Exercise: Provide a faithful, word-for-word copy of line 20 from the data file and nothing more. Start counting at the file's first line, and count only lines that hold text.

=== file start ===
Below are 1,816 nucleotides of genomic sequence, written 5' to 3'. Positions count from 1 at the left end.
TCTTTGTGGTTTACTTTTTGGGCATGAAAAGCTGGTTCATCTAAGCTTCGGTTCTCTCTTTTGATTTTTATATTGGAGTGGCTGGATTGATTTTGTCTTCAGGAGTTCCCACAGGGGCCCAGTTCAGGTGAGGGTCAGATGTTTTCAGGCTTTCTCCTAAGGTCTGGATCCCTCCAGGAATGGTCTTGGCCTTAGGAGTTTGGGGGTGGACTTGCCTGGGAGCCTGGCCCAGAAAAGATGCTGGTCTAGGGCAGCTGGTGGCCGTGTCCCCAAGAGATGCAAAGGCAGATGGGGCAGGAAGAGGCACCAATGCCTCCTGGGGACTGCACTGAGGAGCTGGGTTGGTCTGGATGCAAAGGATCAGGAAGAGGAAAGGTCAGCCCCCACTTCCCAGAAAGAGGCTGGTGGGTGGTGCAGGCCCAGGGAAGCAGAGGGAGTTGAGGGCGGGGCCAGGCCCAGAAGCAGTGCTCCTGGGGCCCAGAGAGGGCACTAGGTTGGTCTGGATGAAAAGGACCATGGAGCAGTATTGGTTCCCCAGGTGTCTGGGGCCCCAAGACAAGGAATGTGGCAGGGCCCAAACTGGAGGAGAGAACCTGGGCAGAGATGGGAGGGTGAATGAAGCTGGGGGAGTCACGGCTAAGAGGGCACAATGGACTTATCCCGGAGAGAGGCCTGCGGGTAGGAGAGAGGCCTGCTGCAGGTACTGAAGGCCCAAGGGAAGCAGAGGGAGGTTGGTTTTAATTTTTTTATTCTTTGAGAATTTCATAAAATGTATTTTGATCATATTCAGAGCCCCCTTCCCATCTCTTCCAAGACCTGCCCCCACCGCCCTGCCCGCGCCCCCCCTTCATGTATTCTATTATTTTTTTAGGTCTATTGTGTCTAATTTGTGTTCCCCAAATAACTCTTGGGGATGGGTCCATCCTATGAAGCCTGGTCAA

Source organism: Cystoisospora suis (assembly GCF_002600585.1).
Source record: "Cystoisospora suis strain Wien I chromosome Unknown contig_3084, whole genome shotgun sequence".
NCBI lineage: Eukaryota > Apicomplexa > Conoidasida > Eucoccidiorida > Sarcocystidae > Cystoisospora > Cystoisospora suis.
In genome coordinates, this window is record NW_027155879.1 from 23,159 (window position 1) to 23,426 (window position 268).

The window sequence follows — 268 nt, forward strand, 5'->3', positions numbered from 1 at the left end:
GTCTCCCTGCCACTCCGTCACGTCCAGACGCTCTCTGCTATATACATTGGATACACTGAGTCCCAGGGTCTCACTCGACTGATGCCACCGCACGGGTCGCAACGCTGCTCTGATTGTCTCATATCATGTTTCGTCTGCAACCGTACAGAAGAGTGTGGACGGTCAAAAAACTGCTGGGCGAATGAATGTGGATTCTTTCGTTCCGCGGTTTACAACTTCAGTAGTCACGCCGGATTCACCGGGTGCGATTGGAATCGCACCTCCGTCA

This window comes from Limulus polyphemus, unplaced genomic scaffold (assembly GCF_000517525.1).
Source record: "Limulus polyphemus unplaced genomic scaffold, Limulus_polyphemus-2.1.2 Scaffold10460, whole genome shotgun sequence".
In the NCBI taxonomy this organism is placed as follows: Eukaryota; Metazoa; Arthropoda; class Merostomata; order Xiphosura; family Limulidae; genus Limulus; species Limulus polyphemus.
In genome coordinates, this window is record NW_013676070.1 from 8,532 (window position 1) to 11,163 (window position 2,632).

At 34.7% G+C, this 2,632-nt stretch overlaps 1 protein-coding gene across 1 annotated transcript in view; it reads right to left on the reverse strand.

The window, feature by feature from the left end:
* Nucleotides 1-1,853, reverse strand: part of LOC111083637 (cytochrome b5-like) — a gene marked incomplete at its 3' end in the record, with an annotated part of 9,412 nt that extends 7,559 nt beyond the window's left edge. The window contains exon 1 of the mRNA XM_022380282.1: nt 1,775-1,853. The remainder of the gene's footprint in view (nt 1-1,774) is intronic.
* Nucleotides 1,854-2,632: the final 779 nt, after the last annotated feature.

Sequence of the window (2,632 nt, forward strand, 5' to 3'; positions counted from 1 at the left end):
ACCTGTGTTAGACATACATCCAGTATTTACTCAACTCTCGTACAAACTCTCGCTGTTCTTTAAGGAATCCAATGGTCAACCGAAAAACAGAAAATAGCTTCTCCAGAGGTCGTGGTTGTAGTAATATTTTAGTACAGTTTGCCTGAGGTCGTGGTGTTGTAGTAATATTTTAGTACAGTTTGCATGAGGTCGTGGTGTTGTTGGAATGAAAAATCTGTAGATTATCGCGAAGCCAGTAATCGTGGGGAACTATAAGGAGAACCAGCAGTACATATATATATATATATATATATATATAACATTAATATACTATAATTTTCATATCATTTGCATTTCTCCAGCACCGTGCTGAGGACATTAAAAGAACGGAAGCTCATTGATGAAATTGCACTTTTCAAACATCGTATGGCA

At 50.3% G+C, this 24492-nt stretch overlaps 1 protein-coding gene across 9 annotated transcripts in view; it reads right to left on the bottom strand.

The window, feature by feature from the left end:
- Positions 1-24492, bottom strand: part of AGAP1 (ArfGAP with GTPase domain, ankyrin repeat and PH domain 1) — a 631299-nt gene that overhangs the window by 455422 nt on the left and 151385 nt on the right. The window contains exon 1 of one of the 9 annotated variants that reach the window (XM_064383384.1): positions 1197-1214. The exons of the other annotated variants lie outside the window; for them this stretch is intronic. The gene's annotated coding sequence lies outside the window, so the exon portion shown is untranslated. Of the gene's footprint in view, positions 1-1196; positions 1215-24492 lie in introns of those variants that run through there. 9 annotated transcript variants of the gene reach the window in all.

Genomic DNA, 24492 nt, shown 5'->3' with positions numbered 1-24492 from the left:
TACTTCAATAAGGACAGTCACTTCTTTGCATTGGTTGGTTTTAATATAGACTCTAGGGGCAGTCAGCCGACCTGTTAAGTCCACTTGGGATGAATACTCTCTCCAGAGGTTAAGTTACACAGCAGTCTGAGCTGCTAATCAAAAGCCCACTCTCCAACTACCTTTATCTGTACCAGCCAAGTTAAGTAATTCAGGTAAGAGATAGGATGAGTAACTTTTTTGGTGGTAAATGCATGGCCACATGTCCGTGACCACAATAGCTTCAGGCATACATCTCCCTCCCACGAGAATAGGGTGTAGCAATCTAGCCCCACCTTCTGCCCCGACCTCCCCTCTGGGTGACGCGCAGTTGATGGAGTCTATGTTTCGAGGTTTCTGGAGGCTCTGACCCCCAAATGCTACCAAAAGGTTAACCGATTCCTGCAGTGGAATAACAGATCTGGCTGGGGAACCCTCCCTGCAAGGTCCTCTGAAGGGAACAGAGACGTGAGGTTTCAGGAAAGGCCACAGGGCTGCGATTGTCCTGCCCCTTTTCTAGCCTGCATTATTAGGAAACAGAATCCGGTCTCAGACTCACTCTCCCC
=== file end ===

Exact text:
The window, feature by feature from the left end: